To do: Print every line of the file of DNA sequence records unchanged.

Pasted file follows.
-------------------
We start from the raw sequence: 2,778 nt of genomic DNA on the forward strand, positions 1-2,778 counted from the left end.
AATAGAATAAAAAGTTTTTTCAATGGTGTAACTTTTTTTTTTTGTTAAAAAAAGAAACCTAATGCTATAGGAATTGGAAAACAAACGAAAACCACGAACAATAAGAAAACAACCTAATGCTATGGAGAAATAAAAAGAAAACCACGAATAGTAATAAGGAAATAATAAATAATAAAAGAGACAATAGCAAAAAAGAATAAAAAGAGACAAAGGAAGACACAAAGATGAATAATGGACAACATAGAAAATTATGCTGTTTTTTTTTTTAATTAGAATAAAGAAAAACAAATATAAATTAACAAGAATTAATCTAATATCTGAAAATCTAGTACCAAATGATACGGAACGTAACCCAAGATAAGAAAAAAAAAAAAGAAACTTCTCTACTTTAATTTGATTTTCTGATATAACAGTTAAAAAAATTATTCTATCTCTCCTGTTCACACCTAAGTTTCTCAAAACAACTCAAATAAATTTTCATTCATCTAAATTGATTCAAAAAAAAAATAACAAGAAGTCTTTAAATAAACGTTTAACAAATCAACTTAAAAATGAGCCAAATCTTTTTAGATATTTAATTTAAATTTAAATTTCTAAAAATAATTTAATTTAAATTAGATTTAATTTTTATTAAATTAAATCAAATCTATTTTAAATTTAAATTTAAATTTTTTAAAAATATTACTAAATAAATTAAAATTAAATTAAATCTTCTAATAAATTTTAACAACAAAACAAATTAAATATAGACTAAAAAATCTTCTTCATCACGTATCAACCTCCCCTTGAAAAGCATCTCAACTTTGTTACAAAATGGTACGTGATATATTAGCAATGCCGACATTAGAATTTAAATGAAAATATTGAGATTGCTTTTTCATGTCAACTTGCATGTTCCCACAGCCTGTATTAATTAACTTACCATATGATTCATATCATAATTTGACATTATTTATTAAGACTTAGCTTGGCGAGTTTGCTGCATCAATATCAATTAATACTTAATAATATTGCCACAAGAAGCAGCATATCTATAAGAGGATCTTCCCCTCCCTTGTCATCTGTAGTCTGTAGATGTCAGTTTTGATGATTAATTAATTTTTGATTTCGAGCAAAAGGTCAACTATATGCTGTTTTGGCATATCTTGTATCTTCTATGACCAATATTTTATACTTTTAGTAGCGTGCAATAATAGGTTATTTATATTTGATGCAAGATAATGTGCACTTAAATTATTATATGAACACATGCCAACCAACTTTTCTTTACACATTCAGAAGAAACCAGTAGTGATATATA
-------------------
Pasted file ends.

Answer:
We start from the raw sequence: 2,778 nt of genomic DNA on the forward strand, positions 1-2,778 counted from the left end.
AATAGAATAAAAAGTTTTTTCAATGGTGTAACTTTTTTTTTTTGTTAAAAAAAGAAACCTAATGCTATAGGAATTGGAAAACAAACGAAAACCACGAACAATAAGAAAACAACCTAATGCTATGGAGAAATAAAAAGAAAACCACGAATAGTAATAAGGAAATAATAAATAATAAAAGAGACAATAGCAAAAAAGAATAAAAAGAGACAAAGGAAGACACAAAGATGAATAATGGACAACATAGAAAATTATGCTGTTTTTTTTTTTAATTAGAATAAAGAAAAACAAATATAAATTAACAAGAATTAATCTAATATCTGAAAATCTAGTACCAAATGATACGGAACGTAACCCAAGATAAGAAAAAAAAAAAAGAAACTTCTCTACTTTAATTTGATTTTCTGATATAACAGTTAAAAAAATTATTCTATCTCTCCTGTTCACACCTAAGTTTCTCAAAACAACTCAAATAAATTTTCATTCATCTAAATTGATTCAAAAAAAAAATAACAAGAAGTCTTTAAATAAACGTTTAACAAATCAACTTAAAAATGAGCCAAATCTTTTTAGATATTTAATTTAAATTTAAATTTCTAAAAATAATTTAATTTAAATTAGATTTAATTTTTATTAAATTAAATCAAATCTATTTTAAATTTAAATTTAAATTTTTTAAAAATATTACTAAATAAATTAAAATTAAATTAAATCTTCTAATAAATTTTAACAACAAAACAAATTAAATATAGACTAAAAAATCTTCTTCATCACGTATCAACCTCCCCTTGAAAAGCATCTCAACTTTGTTACAAAATGGTACGTGATATATTAGCAATGCCGACATTAGAATTTAAATGAAAATATTGAGATTGCTTTTTCATGTCAACTTGCATGTTCCCACAGCCTGTATTAATTAACTTACCATATGATTCATATCATAATTTGACATTATTTATTAAGACTTAGCTTGGCGAGTTTGCTGCATCAATATCAATTAATACTTAATAATATTGCCACAAGAAGCAGCATATCTATAAGAGGATCTTCCCCTCCCTTGTCATCTGTAGTCTGTAGATGTCAGTTTTGATGATTAATTAATTTTTGATTTCGAGCAAAAGGTCAACTATATGCTGTTTTGGCATATCTTGTATCTTCTATGACCAATATTTTATACTTTTAGTAGCGTGCAATAATAGGTTATTTATATTTGATGCAAGATAATGTGCACTTAAATTATTATATGAACACATGCCAACCAACTTTTCTTTACACATTCAGAAGAAACCAGTAGTGATATATA